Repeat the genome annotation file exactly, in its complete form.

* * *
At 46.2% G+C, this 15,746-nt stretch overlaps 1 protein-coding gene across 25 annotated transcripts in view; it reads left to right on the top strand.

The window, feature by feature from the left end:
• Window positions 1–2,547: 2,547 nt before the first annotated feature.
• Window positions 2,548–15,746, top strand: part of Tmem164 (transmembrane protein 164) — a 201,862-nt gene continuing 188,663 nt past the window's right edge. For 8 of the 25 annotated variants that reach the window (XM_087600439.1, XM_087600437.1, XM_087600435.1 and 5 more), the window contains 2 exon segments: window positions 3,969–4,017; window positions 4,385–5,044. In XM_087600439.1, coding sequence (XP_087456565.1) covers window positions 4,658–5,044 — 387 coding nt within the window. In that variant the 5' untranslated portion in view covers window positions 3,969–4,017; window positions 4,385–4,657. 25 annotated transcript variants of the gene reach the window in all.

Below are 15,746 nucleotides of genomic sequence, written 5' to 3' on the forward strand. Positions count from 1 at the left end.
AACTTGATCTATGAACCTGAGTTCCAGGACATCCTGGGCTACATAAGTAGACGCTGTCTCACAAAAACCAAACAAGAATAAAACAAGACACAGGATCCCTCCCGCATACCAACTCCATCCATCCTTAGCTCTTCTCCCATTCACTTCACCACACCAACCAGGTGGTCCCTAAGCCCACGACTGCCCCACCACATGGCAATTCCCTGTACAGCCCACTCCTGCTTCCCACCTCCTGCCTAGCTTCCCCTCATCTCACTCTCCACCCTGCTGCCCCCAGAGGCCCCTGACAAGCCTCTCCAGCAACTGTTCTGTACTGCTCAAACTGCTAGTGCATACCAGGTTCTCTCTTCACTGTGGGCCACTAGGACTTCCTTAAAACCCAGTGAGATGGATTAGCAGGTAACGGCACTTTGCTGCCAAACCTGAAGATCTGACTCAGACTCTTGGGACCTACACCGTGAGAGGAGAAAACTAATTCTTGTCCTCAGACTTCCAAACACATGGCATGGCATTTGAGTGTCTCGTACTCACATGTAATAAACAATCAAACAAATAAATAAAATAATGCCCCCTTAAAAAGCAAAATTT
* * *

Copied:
At 46.2% G+C, this 15,746-nt stretch overlaps 1 protein-coding gene across 25 annotated transcripts in view; it reads left to right on the top strand.

The window, feature by feature from the left end:
• Window positions 1–2,547: 2,547 nt before the first annotated feature.
• Window positions 2,548–15,746, top strand: part of Tmem164 (transmembrane protein 164) — a 201,862-nt gene continuing 188,663 nt past the window's right edge. For 8 of the 25 annotated variants that reach the window (XM_087600439.1, XM_087600437.1, XM_087600435.1 and 5 more), the window contains 2 exon segments: window positions 3,969–4,017; window positions 4,385–5,044. In XM_087600439.1, coding sequence (XP_087456565.1) covers window positions 4,658–5,044 — 387 coding nt within the window. In that variant the 5' untranslated portion in view covers window positions 3,969–4,017; window positions 4,385–4,657. 25 annotated transcript variants of the gene reach the window in all.

Below are 15,746 nucleotides of genomic sequence, written 5' to 3' on the forward strand. Positions count from 1 at the left end.
AACTTGATCTATGAACCTGAGTTCCAGGACATCCTGGGCTACATAAGTAGACGCTGTCTCACAAAAACCAAACAAGAATAAAACAAGACACAGGATCCCTCCCGCATACCAACTCCATCCATCCTTAGCTCTTCTCCCATTCACTTCACCACACCAACCAGGTGGTCCCTAAGCCCACGACTGCCCCACCACATGGCAATTCCCTGTACAGCCCACTCCTGCTTCCCACCTCCTGCCTAGCTTCCCCTCATCTCACTCTCCACCCTGCTGCCCCCAGAGGCCCCTGACAAGCCTCTCCAGCAACTGTTCTGTACTGCTCAAACTGCTAGTGCATACCAGGTTCTCTCTTCACTGTGGGCCACTAGGACTTCCTTAAAACCCAGTGAGATGGATTAGCAGGTAACGGCACTTTGCTGCCAAACCTGAAGATCTGACTCAGACTCTTGGGACCTACACCGTGAGAGGAGAAAACTAATTCTTGTCCTCAGACTTCCAAACACATGGCATGGCATTTGAGTGTCTCGTACTCACATGTAATAAACAATCAAACAAATAAATAAAATAATGCCCCCTTAAAAAGCAAAATTT